Japan · Travel Tales

The Island of Enoshima in Fujisawa-shi, Kanagawa Prefecture

Tokyo Day 3 Notes

  • around 8:00 AM
    • go to Shinjuku Sta., exit to Odakyu Line
    • purchase Enoshima-Kamakura One-Day Free Pass (¥1,470 + ¥600 for upgrade to Limited Express “Romance Car”)
  • 08:53 AM
    • board the Odakyu Line Limited Express “Romance Car” for Katase-Enoshima
  • around 10:00 AM
    • arrival at Katase-Enoshima
    • cross the causeway to the island
    • go to Enoshima Shrine
    • climb up to Samuel Cocking Garden and Sea Candle Observatory (entrance: ¥500)
  • around 12:00 PM
    • climb back down; have lunch
    • walk back to mainland
    • board Enoden (electric monorail) to Enoshima Sta.
    • board train at Enoshima Sta. to Kamakura
  • around 2:00 PM
    • visit Hase-dera (temple; entrance: ¥300)
    • visit Kōtoku-in (temple; entrance: ¥200 + ¥20 to get inside the body of the Great Buddha)
  • around 4:30pm
    • walk to Hase Sta.
    • from Hase Sta., take Enoden to Fujisawa Sta.
    • from Fujisawa Sta., take Odakyu Line Limited Express to Shinjuku Sta.
    • from Shinjuku Sta., take JR Yamanote Line to Harajuku Sta. (¥140)
  • around 6:00 PM
    • explore Harajuku, buy clothes
    • walk to Shibuya
    • watch the pedestrians at Shibuya Crossing and look for the Hachiko statue
  • before midnight: go back to hostel

For the third day of our Tokyo trip, we ventured to Kanagawa Prefecture for Enoshima and Kamakura, which are both popular day trips for tourists and locals alike.

Enoshima is an island in the city of Fujisawa and is connected to the mainland by bridge. To get there, you’d have to take the Odakyu Line from Shinjuku Station. The One-Day Free Pass to Enoshima and Kamakura includes the round trip train ride and discounts in the two areas. We added a few hundred yen to our ticket to be able to upgrade our ride to the “Romance Car,” which has comfortable seats, just right for napping after the Amazing Race Tokyo the day before. (By the way, I always see the name “Romance Car” with quotation marks. For good reason, I guess?)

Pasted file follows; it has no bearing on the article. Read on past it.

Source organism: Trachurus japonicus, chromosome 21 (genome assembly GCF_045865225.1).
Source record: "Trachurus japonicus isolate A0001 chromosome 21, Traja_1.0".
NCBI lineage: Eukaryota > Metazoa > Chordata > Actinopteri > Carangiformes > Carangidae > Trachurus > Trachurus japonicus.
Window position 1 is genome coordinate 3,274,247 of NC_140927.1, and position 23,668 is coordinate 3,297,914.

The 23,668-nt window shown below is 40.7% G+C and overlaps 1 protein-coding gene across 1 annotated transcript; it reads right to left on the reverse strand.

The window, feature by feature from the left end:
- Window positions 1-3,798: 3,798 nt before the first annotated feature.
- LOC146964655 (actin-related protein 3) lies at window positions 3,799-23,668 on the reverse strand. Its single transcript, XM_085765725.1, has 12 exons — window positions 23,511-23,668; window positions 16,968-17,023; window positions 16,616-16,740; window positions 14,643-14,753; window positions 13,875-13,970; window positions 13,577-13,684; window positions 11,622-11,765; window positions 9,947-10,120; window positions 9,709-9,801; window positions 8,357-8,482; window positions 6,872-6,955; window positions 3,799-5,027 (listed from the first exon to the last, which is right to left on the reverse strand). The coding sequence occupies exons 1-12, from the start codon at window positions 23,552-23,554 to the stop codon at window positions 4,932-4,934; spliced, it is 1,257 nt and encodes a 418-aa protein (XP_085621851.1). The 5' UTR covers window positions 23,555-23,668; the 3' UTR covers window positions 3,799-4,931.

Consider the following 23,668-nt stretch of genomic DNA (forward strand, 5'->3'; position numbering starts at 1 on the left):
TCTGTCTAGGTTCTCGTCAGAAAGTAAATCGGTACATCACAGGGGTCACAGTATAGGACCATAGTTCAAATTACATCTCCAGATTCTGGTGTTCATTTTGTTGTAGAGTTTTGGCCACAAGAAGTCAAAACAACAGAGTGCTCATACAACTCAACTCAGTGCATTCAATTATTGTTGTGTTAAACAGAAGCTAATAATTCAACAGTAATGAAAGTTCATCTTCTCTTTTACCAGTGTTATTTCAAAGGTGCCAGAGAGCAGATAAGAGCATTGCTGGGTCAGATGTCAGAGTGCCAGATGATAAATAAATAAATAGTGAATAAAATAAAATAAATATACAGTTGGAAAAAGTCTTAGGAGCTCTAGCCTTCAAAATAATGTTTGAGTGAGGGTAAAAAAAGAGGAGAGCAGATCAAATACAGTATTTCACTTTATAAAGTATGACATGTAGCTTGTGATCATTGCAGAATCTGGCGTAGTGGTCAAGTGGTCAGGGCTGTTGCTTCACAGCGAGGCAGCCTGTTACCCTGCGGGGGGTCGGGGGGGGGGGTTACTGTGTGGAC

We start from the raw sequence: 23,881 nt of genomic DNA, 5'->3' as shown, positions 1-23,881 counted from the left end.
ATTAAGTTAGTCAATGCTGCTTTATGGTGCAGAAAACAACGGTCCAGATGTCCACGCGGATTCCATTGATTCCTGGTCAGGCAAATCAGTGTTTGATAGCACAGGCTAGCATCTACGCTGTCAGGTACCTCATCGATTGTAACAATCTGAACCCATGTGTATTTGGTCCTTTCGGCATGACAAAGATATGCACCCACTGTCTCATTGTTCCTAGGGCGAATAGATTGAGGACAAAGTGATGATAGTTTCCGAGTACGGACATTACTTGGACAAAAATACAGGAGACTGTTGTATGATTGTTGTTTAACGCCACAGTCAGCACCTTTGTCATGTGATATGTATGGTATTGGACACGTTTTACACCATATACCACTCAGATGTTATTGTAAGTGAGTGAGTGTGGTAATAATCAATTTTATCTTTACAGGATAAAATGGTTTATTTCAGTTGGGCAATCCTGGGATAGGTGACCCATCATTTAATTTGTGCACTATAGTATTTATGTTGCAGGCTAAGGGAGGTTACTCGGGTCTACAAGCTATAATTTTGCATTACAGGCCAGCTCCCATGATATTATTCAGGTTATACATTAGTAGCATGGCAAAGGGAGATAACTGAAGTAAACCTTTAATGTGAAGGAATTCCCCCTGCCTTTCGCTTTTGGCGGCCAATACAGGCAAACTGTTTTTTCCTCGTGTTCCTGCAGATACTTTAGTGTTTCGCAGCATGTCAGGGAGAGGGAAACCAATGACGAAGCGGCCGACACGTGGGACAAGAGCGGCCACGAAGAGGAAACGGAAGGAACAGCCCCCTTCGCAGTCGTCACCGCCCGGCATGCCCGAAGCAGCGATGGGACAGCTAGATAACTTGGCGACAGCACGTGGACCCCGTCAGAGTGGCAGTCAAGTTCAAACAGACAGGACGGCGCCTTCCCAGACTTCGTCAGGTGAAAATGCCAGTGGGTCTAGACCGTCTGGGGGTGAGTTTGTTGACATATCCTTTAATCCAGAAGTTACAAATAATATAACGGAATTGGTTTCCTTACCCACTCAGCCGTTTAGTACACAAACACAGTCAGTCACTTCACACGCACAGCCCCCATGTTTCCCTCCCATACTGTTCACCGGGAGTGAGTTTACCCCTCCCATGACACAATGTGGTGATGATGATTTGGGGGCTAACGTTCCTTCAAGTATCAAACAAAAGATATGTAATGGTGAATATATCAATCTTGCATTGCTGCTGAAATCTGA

Katase-Enoshima train station

Katase-Enoshima train station with the Odakyu Limited Express

We crossed to causeway to the island:

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Bridge to Enoshima

It’s a climb up the Enoshima Shrine which connects Enoshima’s main attractions and temples.  There is one pathway flanked by souvenir and snack stalls, and this torii welcomes you.

Enoshima Shrine
Enoshima Shrine

This cat by the admissions welcomes you too.

This cat by the admissions sleepily welcomes you too.

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Ema, wooden plaques on which you could write your wishes. Found in Shinto shrines.
A map showing the places where you could go in the Enoshima Shrine.
A map showing the places where you could go in the Enoshima Shrine.

It’s actually a steep climb up and there are several “levels” where tourists stop to explore and take photos, but no worries — there are escalators to take you up.

Viewpoint. There's a helpful tall table on which to place my camera and set the timer. :)
Viewpoint on one of those levels. There’s a helpful tall table on which to place my camera and set the timer here. 🙂
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Omijuki – fortune telling paper strips. None in English, though. 😦

At the top of the course, we got to the Samuel Cocking Gardens. This is a restoration of sorts of a greenhouse built by British merchant Samuel Cocking during the Meiji Era. We were very lucky that the flowers were all abloom when we got there!

Samuel Cocking Gardens
Samuel Cocking Gardens
Another neko! This one didn't look too impressed.
Another neko! This one didn’t look too impressed.

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Gorgeous flowers!
Gorgeous flowers!

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Awesome guy entertaining us on the side with balloons
Awesome guy entertaining us on the side with balloons

The Enoshima Lighthouse is also called the Sea Candle, as you can see below:

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You can supposedly see Mt. Fuji from the top, but it was overcast when we got there and could only just see Fuji-san’s shadow. However, we were able to see the Izu peninsula and Yokohama.

We went back down and treated ourselves to lunch before heading out to our next location: Kamakura. In the Philippines, we’d call this meal dulong omelette:

Delicious!
Delicious!

And I washed it all down with the very first bottle of Evian I’ve ever purchased in my entire life. I bought it from — where else? — a vending machine. 🙂

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